Specific to the US, something like 3% of the population is made up of illegal immigrants. The OP doesn't allow for the removal of those illegal immigrants, but we should acknowledge the scale of the problem. There needs to be some way to bring those illegal immigrants "inside" the system. Maybe something like a good-behaviour probationary amnesty? Have the illegal immigrants register as some new status of probationary immigrants, keep a crime-free record for five years, stay employed for most of that time, and they can become a fully legal permanent resident. At the same time, they're on a one strike and you're out status with regards to crime. However, that needs to be a one-time amnesty and not a repeated policy every time there's a wave of sympathy towards illegal immigrants. Which does mean that there will still need to be strong border enforcement.

One additional thought is that proximity shouldn't be considered a virtue. It's easier for Central Americans to get to the US-Mexico border and sneak across. That shouldn't be an entitlement to do so. There needs to be an intermediate stage where people who are genuinely fleeing persecution are safeguarded, but are not allowed to become economic migrants. Ideally, they would go into refugee camps in Mexico, although I'm not sure if Mexico would agree to that solution.

My other thought is that desperation is also not a virtue. There seems to be an idea that if someone has travelled a thousand miles through harsh conditions, it proves that they are worthwhile to enter the country they wish to immigrate to. Likewise, if they have suffered privation or cruelty during their journey, that makes them even more deserving. I don't think that rewarding foolhardiness is a good idea.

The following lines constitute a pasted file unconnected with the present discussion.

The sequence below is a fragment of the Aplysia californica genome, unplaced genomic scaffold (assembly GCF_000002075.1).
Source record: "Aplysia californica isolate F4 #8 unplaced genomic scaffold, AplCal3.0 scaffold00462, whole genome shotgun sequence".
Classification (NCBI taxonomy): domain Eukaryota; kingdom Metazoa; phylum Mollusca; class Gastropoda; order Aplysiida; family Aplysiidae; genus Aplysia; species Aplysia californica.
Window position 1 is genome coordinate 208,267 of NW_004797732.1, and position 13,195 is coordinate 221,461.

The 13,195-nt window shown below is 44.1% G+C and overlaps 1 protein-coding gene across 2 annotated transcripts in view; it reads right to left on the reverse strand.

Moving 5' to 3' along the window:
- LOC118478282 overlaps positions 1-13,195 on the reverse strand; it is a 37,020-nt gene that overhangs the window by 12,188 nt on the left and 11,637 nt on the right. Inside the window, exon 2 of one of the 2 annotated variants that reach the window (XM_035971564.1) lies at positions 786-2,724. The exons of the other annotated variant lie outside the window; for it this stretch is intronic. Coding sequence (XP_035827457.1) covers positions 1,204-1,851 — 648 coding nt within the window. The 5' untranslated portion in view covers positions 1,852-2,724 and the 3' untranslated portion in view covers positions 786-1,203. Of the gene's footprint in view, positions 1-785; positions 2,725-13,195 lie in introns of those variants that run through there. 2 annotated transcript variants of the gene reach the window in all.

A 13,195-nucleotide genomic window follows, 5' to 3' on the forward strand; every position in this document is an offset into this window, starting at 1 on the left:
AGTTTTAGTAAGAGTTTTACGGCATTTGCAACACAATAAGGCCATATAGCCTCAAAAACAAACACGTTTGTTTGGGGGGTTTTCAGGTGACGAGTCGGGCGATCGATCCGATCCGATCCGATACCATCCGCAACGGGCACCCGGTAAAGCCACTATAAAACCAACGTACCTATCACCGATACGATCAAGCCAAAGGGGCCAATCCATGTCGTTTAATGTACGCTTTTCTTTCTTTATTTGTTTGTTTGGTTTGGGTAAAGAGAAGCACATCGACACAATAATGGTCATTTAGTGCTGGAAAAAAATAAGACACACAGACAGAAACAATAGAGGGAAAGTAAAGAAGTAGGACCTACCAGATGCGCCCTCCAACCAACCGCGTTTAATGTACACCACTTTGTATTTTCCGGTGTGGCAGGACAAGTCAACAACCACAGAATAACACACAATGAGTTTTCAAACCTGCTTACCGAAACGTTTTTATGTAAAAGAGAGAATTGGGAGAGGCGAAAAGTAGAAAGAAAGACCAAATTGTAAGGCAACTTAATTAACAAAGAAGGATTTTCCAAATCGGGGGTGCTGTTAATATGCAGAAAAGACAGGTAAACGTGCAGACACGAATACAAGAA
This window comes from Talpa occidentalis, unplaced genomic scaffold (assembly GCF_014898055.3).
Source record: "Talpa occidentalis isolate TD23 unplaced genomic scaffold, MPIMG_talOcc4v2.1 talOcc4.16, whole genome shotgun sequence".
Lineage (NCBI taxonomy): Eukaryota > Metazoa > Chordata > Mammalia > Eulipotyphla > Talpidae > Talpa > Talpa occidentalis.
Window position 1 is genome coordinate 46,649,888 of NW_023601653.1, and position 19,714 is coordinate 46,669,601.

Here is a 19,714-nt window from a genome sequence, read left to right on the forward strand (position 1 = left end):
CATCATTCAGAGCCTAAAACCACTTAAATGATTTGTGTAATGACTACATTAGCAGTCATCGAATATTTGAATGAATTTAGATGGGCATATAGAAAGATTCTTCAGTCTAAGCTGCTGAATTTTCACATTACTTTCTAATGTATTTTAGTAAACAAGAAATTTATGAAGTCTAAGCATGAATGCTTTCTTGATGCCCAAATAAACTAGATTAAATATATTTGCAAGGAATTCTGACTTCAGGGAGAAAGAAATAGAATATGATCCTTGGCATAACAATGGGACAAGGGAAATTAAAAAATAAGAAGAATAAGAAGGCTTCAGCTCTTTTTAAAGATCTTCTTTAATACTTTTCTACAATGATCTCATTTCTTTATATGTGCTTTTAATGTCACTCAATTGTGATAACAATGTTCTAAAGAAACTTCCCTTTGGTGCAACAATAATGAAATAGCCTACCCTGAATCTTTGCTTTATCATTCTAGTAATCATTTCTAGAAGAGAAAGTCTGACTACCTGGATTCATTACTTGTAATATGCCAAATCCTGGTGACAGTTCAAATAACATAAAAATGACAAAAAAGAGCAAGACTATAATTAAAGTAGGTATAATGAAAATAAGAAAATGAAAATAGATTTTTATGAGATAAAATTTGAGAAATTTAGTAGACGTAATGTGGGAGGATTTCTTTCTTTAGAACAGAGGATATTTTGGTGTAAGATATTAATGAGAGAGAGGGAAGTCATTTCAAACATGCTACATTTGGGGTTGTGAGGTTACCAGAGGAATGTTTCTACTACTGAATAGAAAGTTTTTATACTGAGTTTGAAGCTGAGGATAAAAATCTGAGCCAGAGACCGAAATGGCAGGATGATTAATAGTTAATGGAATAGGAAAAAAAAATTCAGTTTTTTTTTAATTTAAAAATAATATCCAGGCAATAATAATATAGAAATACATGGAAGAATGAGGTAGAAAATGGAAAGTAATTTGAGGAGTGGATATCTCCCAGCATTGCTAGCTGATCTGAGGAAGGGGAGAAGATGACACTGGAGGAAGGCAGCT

#44  
Old 08-16-2019, 07:13 PM
Wrenching Spanners is offline
Guest
 
Join Date: Jun 2011
Location: London
Posts: 580
Quote:
Originally Posted by Little Nemo View Post
Explain to me what standard you envision for determining which countries, continents, or geographical regions are good sources for immigrants and which countries are bad sources for immigrants.
There probably should be a basis for trying to ensure geographical fairness for the different types of immigration applications. That basis should also try to ensure that the opportunity to apply for different types of immigration visas is not weighted towards established groups.
  #45  
Old 08-16-2019, 07:23 PM
octopus's Avatar
octopus is offline
Guest
 
Join Date: Apr 2015
Posts: 9,167
Quote:
Originally Posted by Little Nemo View Post
You said you want to establish a limit based on countries.
I see. What I meant was thereís be a quota based on something regional. Something like 250k/continent per year. Or maybe as a function of source country population.